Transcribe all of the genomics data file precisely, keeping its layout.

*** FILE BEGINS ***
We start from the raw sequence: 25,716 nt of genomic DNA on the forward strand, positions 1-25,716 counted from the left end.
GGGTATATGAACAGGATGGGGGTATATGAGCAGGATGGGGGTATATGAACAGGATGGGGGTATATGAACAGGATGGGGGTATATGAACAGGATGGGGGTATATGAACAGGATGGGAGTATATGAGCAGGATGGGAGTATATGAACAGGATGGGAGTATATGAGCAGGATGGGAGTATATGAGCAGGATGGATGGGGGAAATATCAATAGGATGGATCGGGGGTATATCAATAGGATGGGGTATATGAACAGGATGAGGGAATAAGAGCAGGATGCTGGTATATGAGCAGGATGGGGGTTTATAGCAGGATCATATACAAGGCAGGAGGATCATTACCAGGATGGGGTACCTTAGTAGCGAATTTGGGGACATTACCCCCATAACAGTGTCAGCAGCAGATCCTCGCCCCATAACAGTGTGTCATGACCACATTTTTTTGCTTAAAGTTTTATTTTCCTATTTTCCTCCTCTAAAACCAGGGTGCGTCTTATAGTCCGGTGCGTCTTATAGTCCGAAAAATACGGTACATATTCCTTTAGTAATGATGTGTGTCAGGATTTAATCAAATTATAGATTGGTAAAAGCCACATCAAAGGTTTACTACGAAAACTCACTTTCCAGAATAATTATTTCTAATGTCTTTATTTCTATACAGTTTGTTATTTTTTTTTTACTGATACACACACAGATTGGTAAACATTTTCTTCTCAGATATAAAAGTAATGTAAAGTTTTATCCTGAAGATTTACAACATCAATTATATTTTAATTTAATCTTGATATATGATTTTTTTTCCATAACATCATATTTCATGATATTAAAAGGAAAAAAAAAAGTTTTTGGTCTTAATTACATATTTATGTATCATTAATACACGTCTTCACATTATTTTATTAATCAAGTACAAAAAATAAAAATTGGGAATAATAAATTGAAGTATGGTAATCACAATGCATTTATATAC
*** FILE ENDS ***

We start from the raw sequence: 25,716 nt of genomic DNA on the forward strand, positions 1-25,716 counted from the left end.
GGGTATATGAACAGGATGGGGGTATATGAGCAGGATGGGGGTATATGAACAGGATGGGGGTATATGAACAGGATGGGGGTATATGAACAGGATGGGGGTATATGAACAGGATGGGAGTATATGAGCAGGATGGGAGTATATGAACAGGATGGGAGTATATGAGCAGGATGGGAGTATATGAGCAGGATGGATGGGGGAAATATCAATAGGATGGATCGGGGGTATATCAATAGGATGGGGTATATGAACAGGATGAGGGAATAAGAGCAGGATGCTGGTATATGAGCAGGATGGGGGTTTATAGCAGGATCATATACAAGGCAGGAGGATCATTACCAGGATGGGGTACCTTAGTAGCGAATTTGGGGACATTACCCCCATAACAGTGTCAGCAGCAGATCCTCGCCCCATAACAGTGTGTCATGACCACATTTTTTTGCTTAAAGTTTTATTTTCCTATTTTCCTCCTCTAAAACCAGGGTGCGTCTTATAGTCCGGTGCGTCTTATAGTCCGAAAAATACGGTACATATTCCTTTAGTAATGATGTGTGTCAGGATTTAATCAAATTATAGATTGGTAAAAGCCACATCAAAGGTTTACTACGAAAACTCACTTTCCAGAATAATTATTTCTAATGTCTTTATTTCTATACAGTTTGTTATTTTTTTTTTACTGATACACACACAGATTGGTAAACATTTTCTTCTCAGATATAAAAGTAATGTAAAGTTTTATCCTGAAGATTTACAACATCAATTATATTTTAATTTAATCTTGATATATGATTTTTTTTCCATAACATCATATTTCATGATATTAAAAGGAAAAAAAAAAGTTTTTGGTCTTAATTACATATTTATGTATCATTAATACACGTCTTCACATTATTTTATTAATCAAGTACAAAAAATAAAAATTGGGAATAATAAATTGAAGTATGGTAATCACAATGCATTTATATAC